Writing about WUG over here got me thinking. In episode 10, the Wake Up Girls encounter a variety of other idol groups from the Tohoku region, including a gag style group that goes by the name of Demons of Oga. It reminds me of Babymetal a lot. In the usual “wheel of morality” way there’s a deeper message about WUG and idol groups in that week’s episode, which is about some kind of trait or essence of an idol group.
I’ve been thinking about this as it applies to not only actual idol groups like AKB48, Perfume or Momoclo and the like, but also groups like μ’s or 765Pro. What is special about each of them? And if the fans and the public ultimately define what these essences are for the group, how would I define it?
[It also makes me think, a lot, about the concert report I’m writing. I fear it’s going to get to ~14000 words at the end and I’m going to tack on another 5000 or something just for concluding thoughts. It’s safe to say my vacation to Japan may have exhausted me mentally and physically but it’s energized me in some other ways. So this post might be a bit like a safety valve in that sense.]
Getting existential about idols is sort of how I do idols. [This is also probably why I don’t do much idols, at all.] It’s like seeing those images of HK or SG Lovelivers bowing down before their goddesses and it makes you think. It’s like making a joke about the Ten Commandments. I’m not so sure if it is more appropriate to quote Key the Metal Idol or quote, I don’t know, Nietzsche. But it never really occurs to me to look at it from the opposite side of the poster wall–how does Bushiroad or Lantis or Bandai-Namco think about it? How does Gami-P feel when he has to put together an agenda for “third vision” planning meeting? Likewise, how does Eriko Nakamura feels when she shares a stage with her new-ish coworkers like Hasshi or Koroazu? Maybe that is something we can think about. Sure beats trying to get into Yamakan’s shoes–are we making gods or what?
The way I define 2.5D is probably different than how you define it. It’s definitely something I realize on my trip, and on twitter, and from all the Ps and Lovelivers and Oukokumin that I met. And it’s very interesting and mind-broadening, I guess. We definitely express our affection for these idols in very different ways. We not only internalize it differently (I wonder how do these companies internalize the idols they produce) but we might even perceive them differently. Kind of like how I still don’t appreciate Asami Imai nearly as much as the next guy. I mean I like her a lot more now that I’ve seen how she sets her presence on stage, in the flesh, but it’s… well, let’s just say she is a part of what makes IM@S very special to me. And it’s people like her that I think the idol world will not be able to reproduce. It’s the Mingosu and the Chiaking of the idol worlds that makes IM@S special. It’s why Nakamura is great. It’s people like Shikaco that adds a flair to seiyuu-idolness that gives it a sort of levity that isn’t so much manufactured as much as “oi we let you do this because I think nobody else is gonna.” And then you have people that falls in the gap, like Kido Ibuki. It’s these little things, to me, that defines the essence of these idol groups, even the fake ones like ClariS because at the very least they’re still brands.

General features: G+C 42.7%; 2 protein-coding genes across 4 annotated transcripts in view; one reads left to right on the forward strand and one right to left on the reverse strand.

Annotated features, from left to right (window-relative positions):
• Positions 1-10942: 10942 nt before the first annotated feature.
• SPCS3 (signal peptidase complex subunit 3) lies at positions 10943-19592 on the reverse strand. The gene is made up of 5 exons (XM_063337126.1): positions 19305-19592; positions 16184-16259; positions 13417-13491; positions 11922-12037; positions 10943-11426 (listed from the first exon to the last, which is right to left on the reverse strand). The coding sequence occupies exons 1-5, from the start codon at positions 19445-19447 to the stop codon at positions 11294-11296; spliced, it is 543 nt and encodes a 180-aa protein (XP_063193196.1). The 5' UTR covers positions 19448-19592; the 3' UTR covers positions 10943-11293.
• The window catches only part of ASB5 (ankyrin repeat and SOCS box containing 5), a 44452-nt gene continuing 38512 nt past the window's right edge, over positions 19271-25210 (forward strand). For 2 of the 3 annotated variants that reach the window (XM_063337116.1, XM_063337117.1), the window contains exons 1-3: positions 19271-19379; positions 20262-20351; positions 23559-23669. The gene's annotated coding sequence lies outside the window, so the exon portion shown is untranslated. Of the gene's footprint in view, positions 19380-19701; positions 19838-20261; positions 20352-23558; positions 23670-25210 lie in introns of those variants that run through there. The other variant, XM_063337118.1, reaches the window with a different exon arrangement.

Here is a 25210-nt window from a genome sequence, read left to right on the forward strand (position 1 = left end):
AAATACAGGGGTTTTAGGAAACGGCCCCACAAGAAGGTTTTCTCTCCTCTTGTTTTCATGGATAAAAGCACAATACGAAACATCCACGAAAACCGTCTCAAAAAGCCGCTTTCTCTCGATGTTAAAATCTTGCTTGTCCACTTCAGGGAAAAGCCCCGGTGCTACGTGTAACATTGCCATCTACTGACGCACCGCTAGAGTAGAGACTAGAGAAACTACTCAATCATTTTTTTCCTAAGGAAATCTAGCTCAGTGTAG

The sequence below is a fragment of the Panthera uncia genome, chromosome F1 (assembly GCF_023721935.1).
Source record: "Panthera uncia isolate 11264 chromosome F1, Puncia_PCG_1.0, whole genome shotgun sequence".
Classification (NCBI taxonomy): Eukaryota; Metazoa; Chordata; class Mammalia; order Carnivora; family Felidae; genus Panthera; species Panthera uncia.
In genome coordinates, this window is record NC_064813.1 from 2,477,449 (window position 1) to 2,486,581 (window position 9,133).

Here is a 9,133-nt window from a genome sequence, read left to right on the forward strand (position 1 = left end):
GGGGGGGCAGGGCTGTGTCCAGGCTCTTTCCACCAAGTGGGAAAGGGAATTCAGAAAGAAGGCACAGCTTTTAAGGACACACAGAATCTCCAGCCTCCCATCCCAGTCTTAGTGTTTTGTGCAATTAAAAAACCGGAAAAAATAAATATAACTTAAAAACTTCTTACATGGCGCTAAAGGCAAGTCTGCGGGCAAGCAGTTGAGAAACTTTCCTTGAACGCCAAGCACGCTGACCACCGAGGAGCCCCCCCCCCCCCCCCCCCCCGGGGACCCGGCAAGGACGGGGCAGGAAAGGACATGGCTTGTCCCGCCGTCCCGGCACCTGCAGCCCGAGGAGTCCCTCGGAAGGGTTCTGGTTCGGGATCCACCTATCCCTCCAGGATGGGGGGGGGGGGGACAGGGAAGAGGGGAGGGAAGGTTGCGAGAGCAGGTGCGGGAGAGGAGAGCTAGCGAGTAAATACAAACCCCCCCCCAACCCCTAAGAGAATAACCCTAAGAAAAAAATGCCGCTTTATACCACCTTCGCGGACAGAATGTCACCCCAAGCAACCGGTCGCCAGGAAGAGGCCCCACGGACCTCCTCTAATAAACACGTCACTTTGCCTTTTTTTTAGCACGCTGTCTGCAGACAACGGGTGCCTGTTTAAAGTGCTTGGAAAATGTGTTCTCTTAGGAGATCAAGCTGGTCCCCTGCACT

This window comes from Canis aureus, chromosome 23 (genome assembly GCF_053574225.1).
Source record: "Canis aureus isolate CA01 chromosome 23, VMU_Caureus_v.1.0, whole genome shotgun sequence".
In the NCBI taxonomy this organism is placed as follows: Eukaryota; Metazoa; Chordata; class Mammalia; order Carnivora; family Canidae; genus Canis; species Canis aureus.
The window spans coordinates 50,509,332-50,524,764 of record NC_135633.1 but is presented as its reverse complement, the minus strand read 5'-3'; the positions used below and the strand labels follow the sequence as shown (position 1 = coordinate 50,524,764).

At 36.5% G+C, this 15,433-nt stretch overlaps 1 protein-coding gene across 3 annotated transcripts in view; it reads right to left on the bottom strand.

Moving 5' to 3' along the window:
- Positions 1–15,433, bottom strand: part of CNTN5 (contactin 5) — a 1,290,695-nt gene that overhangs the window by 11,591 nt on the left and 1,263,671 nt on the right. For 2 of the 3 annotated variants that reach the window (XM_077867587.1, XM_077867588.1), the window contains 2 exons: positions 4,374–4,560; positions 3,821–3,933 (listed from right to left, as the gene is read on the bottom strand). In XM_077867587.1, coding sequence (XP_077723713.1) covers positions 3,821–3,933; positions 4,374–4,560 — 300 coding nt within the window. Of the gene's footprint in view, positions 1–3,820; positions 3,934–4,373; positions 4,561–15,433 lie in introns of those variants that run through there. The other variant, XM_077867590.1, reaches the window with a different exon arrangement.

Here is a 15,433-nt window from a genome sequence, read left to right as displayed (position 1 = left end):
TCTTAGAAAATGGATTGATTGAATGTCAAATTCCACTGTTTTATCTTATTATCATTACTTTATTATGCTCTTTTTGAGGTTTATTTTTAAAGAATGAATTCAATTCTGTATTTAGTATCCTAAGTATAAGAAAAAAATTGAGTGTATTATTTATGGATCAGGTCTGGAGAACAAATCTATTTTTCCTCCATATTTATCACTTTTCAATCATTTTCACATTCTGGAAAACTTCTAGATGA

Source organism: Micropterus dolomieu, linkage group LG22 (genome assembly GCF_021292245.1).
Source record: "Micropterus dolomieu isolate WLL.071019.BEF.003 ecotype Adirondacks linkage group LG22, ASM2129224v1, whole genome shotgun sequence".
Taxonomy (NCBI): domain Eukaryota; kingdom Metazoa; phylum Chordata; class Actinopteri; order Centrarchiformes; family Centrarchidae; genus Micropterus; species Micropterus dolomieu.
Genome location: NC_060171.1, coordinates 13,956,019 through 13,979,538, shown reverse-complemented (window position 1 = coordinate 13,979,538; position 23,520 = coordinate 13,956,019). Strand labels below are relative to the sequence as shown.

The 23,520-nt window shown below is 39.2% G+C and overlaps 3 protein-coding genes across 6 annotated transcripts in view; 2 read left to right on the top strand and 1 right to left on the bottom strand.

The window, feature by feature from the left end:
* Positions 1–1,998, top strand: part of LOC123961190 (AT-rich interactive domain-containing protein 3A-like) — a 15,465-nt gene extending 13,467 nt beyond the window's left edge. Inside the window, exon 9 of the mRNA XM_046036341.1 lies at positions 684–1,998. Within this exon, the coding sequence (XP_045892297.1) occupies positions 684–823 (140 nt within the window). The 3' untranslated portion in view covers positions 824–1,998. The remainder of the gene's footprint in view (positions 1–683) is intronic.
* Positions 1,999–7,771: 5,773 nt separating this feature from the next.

Ultimately it’s the WUG-chans that will inherit the earth. They are true everyday girls. It’s like the chika idols that bust their butts on a daily basis trying to make it. But otaku like me just can’t be settled with that, can’t we? I need this artifice. It is to no disrespect, but such is the 2.5D way, where it’s not just a personal god, but an international, mixed-media intellectual property-based venture that revenue-shares, whose avatars can optionally be hand-drawn or fully computer-generated. You know, when it just takes too much time and resources to animate the old fashion way.
This is the Yamakan spirit. It’s a Sony. And to circle back to WUG, it’s a pretty nice artifice…and it’s not a Sony, go figure.